Israeli premier refuses to rule out military action against Tehran, terming historic deal ‘mistake.’
Israeli Prime Minister Benjamin Netanyahu suffered a major defeat in failing to stop a nuclear deal with Iran but he remains as defiant as ever even at the risk of further isolation. While the world’s major powers welcomed the deal finalized with Iran on Tuesday as a historic moment capable of setting relations with the Islamic republic on a new path, Netanyahu harshly condemned it.
For the 65-year-old rightwing prime minister, the agreement was a “stunning, historic mistake.” He stressed Israel would not be bound by the deal and—again signaling that military force was not off the table—said the country would “always defend ourselves.”
On Wednesday, he declared the agreement was “not the end of the story”. “We are going to continue to denounce the danger in reaching an agreement with a dictatorial regime,” he said.
Netanyahu argues the deal will fail to block Iran’s path to nuclear weapons that could be used to target the Jewish state, and says the lifting of sanctions will allow it to further support proxy militants in the Middle East. While he has angered U.S. President Barack Obama by appearing before Congress in Washington to argue against the agreement, there is wide support for Netanyahu’s stand among his political allies in Israel.
The opposition has also denounced the deal, while at the same time criticizing Netanyahu for deteriorating relations with the United States, the country’s most important ally. “Netanyahu wants to go down in history as practically the only person to warn to the very end against the dangers of a nuclear Iran,” said a senior Israeli official on condition of anonymity. “He knows in advance that it is a losing battle in the short-term, but he cannot stand idly by.”
His focus now is likely to turn to the U.S. Congress, which has 60 days to review the deal. Netanyahu has allies there, particularly among Republicans, but their chances of sinking the agreement appear unlikely for now. Even if the deal is voted down in Congress, Obama can veto the move. Congress can only override the veto with a two-thirds vote.
Obama has sought to reassure Netanyahu, telling him in a telephone conversation on Tuesday night that the agreement was in Israel’s “national security interest.” He also announced U.S. Defense Secretary Ashton Carter would visit Israel next week.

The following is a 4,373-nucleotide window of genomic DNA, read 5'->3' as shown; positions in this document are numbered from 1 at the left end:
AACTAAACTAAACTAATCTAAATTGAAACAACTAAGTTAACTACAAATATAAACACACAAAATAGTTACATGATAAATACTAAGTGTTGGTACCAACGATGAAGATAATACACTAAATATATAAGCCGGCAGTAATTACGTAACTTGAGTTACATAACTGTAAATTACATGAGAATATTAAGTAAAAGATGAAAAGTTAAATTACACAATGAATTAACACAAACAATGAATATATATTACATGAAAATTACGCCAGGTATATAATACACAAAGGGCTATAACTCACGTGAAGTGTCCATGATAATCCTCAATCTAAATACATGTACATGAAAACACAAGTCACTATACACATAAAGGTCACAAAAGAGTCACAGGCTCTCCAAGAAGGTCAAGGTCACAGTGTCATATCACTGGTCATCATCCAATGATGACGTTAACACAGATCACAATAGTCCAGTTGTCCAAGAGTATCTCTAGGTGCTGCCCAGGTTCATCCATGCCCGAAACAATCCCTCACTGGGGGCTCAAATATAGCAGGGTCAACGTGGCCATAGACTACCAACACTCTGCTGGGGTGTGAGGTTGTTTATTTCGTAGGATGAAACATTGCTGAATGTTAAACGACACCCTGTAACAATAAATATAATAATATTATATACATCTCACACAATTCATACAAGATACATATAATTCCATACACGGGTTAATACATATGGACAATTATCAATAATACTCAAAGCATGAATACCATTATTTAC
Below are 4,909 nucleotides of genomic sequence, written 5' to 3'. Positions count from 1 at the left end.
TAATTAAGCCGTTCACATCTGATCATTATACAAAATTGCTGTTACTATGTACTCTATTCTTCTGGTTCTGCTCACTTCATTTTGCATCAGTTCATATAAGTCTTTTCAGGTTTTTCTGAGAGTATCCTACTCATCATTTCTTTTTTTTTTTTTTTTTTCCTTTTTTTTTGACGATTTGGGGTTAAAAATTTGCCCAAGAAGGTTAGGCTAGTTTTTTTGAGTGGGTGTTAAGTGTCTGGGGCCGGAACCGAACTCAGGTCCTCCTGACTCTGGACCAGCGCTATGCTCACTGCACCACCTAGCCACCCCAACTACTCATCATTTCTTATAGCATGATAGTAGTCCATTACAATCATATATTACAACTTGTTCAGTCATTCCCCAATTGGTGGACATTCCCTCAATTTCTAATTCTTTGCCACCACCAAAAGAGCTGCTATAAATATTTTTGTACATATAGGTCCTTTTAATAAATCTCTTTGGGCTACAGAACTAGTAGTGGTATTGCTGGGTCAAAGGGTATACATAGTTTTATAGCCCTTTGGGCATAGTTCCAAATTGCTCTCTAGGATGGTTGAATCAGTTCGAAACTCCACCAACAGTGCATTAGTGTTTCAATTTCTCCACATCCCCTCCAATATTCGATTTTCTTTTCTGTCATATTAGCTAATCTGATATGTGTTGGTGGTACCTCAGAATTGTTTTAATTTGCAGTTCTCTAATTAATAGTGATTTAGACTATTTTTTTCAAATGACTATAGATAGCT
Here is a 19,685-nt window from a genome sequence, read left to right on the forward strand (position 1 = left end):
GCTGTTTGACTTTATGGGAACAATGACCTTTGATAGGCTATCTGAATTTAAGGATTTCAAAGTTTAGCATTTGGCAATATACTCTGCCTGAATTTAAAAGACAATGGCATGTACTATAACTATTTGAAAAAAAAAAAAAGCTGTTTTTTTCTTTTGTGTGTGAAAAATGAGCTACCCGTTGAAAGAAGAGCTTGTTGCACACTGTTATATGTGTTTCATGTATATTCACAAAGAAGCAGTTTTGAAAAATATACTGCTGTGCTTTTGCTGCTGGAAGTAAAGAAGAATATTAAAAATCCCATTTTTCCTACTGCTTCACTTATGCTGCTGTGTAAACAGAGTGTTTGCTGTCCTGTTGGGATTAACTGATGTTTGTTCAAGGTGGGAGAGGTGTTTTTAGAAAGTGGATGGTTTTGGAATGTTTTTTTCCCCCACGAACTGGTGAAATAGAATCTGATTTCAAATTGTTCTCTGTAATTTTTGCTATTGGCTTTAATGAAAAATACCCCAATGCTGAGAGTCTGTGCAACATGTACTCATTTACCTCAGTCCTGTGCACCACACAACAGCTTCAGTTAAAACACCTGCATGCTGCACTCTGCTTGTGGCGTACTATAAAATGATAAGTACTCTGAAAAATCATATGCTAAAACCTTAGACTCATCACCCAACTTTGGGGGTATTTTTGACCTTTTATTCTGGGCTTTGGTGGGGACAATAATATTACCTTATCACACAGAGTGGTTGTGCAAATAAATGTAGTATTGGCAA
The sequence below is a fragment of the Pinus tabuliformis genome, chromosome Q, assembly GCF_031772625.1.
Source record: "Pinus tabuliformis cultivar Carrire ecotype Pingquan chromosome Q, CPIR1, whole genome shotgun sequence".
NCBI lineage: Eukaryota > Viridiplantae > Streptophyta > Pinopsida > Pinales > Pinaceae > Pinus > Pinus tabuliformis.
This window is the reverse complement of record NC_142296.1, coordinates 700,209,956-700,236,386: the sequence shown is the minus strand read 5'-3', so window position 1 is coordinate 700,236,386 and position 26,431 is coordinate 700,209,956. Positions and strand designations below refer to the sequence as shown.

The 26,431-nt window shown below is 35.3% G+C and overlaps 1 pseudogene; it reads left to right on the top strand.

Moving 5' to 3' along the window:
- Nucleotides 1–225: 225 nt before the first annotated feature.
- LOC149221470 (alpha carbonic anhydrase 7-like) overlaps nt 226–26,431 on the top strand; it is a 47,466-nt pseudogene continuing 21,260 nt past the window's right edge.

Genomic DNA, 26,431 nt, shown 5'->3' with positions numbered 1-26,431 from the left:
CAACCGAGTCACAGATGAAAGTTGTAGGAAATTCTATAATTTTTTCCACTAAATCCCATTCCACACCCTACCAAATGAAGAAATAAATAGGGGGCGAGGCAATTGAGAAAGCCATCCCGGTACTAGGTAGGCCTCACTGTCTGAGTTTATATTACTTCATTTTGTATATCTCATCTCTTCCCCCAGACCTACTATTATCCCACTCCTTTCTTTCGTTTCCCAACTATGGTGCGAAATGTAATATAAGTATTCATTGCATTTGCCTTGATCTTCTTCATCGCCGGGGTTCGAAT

British Foreign Secretary Philip Hammond said he was heading to Israel Wednesday night to explain the deal in person, with a meeting set with Netanyahu for Thursday.
Israel is believed to be the only country in the Middle East with atomic bombs, although it has never confirmed it. The United States currently grants Israel some $3 billion in military aid yearly outside of spending on other projects, such as assistance in developing the country’s Iron Dome missile defense system.
There has been talk of further assistance to compensate for Israel’s concerns related to the deal, such as additional F-35 stealth fighters capable of evading Iranian detection. Israel has already ordered 33 F-35s.
Yuval Steinitz, the Israeli minister who has overseen the Iran dossier, however sought to keep the focus on the danger his country says the deal poses. “We are very grateful for the assistance we get from the U.S.,” Steinitz said Wednesday. “But I think it’s wrong to use the word compensation because there is no real compensation for nuclear threat.”
Akiva Eldar, a political analyst and columnist for the Al-Monitor website which covers the Middle East, said one strategy Israel may be seeking to pursue involves protection under an “American umbrella.” That would mean reaching an agreement specifying that any Iranian attack against Israel would be considered an attack against the United States, he said.
The Israeli official who spoke on condition of anonymity said discussions would also likely include further cooperation between U.S. and Israeli intelligence to detect any potential violation of the nuclear agreement by Iran. It is unclear whether Netanyahu, long known as a shrewd political operator, will continue to strongly criticize the deal in public but work more diplomatically behind the scenes.
Some in Israel have however begun to suggest it is time to move on. “The nuclear deal in the making is far from perfect, but the skies are not going to fall on our head tomorrow,” Yossi Melman, who focuses on security issues, wrote in The Jerusalem Post.